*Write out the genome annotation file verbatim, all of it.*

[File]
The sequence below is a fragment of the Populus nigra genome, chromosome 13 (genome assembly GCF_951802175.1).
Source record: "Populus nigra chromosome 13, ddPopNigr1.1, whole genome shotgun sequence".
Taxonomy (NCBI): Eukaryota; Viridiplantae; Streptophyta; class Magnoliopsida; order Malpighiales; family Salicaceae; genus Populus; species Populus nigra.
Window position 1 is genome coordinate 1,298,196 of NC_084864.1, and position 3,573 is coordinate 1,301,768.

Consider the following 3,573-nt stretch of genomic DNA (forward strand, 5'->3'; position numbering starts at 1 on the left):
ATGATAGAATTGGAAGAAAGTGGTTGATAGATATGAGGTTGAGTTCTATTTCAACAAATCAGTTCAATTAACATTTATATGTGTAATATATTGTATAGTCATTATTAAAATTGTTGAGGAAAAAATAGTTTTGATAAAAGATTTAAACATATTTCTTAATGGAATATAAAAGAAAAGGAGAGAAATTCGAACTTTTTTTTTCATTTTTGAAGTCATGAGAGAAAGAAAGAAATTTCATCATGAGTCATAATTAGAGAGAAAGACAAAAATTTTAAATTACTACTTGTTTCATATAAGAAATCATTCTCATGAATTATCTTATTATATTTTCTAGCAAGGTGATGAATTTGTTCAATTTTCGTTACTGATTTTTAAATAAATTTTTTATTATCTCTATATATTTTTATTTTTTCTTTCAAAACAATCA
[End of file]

The sequence below is a fragment of the Populus nigra genome, chromosome 13 (genome assembly GCF_951802175.1).
Source record: "Populus nigra chromosome 13, ddPopNigr1.1, whole genome shotgun sequence".
Taxonomy (NCBI): Eukaryota; Viridiplantae; Streptophyta; class Magnoliopsida; order Malpighiales; family Salicaceae; genus Populus; species Populus nigra.
Window position 1 is genome coordinate 1,298,196 of NC_084864.1, and position 3,573 is coordinate 1,301,768.

Consider the following 3,573-nt stretch of genomic DNA (forward strand, 5'->3'; position numbering starts at 1 on the left):
ATGATAGAATTGGAAGAAAGTGGTTGATAGATATGAGGTTGAGTTCTATTTCAACAAATCAGTTCAATTAACATTTATATGTGTAATATATTGTATAGTCATTATTAAAATTGTTGAGGAAAAAATAGTTTTGATAAAAGATTTAAACATATTTCTTAATGGAATATAAAAGAAAAGGAGAGAAATTCGAACTTTTTTTTTCATTTTTGAAGTCATGAGAGAAAGAAAGAAATTTCATCATGAGTCATAATTAGAGAGAAAGACAAAAATTTTAAATTACTACTTGTTTCATATAAGAAATCATTCTCATGAATTATCTTATTATATTTTCTAGCAAGGTGATGAATTTGTTCAATTTTCGTTACTGATTTTTAAATAAATTTTTTATTATCTCTATATATTTTTATTTTTTCTTTCAAAACAATCA